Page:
Chakrabarti talks to us at length about the misery of the PLs, mostly 60-plus women who survive on government handouts and how now, post the Citizenship Amendment Act, they live in constant fear of deportation. According to him, there are 345 PLs living in eight camps across West Bengal. Most of them are single women, and only a few live with their sisters or widowed mothers. “They are scared to leave the camps; they never got proper rehabilitation, courtesy tangles of bureaucratic red tape,” Chakrabarti tells me.

What about the relief and rehabilitation department? Don’t they do their bit? Chakrabarti nods, “There are no dedicated relief officers or superintendents.” This ties in with my experience. When I called the concerned administrative office in Ranaghat, no one appeared to know the specifics of the PLs. I spoke to others and learnt that the old government hospital meant for camp residents was dismantled and a foundation laid by ministers for a bigger one in 2012, but nothing came of it. Local politicians of every colour and ism seem united in ensuring that nothing ever comes of anything where these PLs are concerned.

Chakrabarti does not want to tell more; instead he says, “You must talk to a PL.” It is he who tells us about Geeta who has been fighting for the rights of PLs for years, undeterred by threats from goons and land sharks. The last mentioned are apparently like vultures waiting for the PLs to die so that they can use the camp land, pass it to developers who can build apartment blocks or whatever it is they want to build.

It takes us a good while to locate Geeta. She lives in the Ranaghat Women’s Home, which is locally known as Anath Camp.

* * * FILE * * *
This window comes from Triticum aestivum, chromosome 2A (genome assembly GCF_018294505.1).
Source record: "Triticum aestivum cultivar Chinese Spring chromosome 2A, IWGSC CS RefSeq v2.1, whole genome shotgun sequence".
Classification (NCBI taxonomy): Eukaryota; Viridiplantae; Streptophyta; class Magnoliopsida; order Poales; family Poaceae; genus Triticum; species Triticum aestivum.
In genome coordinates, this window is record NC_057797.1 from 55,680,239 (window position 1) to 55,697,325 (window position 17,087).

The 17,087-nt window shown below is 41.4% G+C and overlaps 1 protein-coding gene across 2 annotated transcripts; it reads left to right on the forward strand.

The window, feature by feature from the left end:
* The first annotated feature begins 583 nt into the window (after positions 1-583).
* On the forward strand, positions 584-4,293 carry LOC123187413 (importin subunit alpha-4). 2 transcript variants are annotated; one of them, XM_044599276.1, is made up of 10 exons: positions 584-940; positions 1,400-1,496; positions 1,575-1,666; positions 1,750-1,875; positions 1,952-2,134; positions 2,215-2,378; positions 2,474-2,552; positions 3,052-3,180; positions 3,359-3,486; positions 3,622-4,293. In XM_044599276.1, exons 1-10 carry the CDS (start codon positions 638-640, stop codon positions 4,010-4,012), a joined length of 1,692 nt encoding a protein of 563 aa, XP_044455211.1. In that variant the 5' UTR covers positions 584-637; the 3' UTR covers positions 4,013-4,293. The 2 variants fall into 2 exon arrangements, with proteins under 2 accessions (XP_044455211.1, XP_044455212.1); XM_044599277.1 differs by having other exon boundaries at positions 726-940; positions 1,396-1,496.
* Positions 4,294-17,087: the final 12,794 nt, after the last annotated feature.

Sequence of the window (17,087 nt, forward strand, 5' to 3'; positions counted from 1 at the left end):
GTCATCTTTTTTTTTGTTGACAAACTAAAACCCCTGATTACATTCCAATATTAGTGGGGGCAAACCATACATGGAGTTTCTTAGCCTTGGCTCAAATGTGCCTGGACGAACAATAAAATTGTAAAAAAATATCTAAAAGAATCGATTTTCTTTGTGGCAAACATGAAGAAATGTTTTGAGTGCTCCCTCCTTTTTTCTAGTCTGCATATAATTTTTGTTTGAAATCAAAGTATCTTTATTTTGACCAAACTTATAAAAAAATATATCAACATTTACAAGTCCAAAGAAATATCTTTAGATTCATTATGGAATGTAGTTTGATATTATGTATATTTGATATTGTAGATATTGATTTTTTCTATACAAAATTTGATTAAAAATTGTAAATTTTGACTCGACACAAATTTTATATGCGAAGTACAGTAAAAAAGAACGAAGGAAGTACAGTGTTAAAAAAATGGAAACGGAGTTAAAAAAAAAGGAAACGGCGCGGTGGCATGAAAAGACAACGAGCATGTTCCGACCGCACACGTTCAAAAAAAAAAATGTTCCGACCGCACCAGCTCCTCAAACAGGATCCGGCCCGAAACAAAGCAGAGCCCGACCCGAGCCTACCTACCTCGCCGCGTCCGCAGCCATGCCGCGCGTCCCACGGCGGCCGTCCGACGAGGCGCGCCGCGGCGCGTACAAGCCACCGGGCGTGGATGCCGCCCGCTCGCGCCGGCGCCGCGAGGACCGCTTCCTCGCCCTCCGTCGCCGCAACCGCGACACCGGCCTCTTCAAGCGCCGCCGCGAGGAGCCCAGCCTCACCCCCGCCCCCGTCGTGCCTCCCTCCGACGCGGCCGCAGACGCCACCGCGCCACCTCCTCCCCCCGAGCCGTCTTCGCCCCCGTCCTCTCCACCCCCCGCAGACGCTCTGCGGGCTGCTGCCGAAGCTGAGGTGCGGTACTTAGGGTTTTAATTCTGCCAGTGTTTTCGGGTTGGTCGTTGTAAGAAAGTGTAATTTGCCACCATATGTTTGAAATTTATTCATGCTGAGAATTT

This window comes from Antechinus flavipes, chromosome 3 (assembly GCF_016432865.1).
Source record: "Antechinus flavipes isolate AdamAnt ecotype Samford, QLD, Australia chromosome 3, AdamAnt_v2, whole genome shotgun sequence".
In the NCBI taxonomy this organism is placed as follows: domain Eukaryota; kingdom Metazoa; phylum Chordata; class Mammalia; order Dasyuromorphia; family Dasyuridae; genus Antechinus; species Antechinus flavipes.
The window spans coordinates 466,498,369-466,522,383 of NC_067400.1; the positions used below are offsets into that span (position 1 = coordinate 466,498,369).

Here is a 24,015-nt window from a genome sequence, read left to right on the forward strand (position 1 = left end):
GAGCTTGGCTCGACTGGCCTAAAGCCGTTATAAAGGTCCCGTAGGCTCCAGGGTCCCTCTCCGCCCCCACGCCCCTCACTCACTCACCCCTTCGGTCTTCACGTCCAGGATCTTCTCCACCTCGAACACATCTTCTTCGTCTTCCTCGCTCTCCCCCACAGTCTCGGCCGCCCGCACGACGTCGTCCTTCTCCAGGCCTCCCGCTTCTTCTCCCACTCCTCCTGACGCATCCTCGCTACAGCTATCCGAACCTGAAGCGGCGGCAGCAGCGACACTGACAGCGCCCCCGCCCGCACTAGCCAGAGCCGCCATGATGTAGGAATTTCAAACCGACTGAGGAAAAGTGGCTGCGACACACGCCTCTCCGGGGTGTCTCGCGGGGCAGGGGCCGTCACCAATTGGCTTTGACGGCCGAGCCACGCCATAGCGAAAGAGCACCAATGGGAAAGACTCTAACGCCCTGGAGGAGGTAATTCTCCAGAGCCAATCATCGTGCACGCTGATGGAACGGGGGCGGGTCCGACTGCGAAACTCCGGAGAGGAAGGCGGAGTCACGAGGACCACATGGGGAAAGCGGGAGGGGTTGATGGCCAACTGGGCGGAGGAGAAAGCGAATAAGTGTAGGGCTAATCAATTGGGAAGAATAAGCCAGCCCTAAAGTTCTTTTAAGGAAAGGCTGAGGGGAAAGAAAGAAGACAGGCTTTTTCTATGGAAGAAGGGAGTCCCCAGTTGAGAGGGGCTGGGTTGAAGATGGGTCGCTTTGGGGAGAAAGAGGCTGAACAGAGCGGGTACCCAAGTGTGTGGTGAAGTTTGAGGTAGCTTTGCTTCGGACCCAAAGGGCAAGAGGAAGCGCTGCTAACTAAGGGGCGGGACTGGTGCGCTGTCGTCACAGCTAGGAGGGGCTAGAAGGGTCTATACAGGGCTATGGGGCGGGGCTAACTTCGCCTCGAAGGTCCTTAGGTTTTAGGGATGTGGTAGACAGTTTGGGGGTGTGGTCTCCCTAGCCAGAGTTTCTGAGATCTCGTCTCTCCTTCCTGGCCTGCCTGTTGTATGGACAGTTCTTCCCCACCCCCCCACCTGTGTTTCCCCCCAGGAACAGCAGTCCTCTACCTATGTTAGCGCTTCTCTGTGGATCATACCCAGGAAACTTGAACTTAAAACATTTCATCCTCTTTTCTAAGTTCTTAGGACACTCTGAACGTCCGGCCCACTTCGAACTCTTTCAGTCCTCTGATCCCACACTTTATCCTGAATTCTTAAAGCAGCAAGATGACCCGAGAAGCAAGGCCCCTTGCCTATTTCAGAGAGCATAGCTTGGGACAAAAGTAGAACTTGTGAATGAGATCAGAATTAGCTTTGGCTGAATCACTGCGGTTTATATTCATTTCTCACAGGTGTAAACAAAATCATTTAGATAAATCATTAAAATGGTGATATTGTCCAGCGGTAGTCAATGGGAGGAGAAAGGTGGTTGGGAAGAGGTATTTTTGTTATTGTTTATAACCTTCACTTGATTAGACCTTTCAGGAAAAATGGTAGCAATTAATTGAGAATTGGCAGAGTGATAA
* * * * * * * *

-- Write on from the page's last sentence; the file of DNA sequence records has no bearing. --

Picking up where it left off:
This one begins where Coopers Camp ends. In the 1970s, when the exodus from the other side peaked, 644 inmates lived in this camp. Geeta turns out to be a frail 72-year-old. She wears a rasakali on her forehead as do all Vaishnavites; she can barely talk, only weeps. “Just waiting for the end. Only Radhamadhab, my Lord, keeps me alive,” she says, tears rolling down her sunken cheeks. “They tried to kill me, but He saved me,” she says, pointing at a shrine in her dank hut. She doesn’t name either the goons or their minder who gagged her and threw her into a goat pen. They snatched her belongings, documents too. She continues, “They hate me because I am the only one who dares to raise a voice on behalf of the PLs. I met two chief ministers of the Left Front to raise the cash dole,” she says. For the longest time the dole wasRs 200 a month.

It was Mamata Banerjee who raised the dole to Rs 2,000 some years ago. “But can she not do anything to ensure that food grains and pulses arrive once a month instead of once in six months,” she asks. Chakrabarti had said the PLs are supposed to get “dry dole” or foodgrains once every fortnight. 

We offer Geeta some money for medicines to ease her back pain, but she firmly refuses. “We don’t need any sympathy, only our rights as citizens of India. It has never occurred to successive governments to offer us employment.”

During her ministerial stint, Renuka Roy had convinced the Centre to set up training centres and production units at the PL camps so that the women inmates could earn their bread and lead a life of dignity. The project even took off during her tenure in the late 1960s. And then again— nothing happened. That’s the permanent thing about permanent liabilities.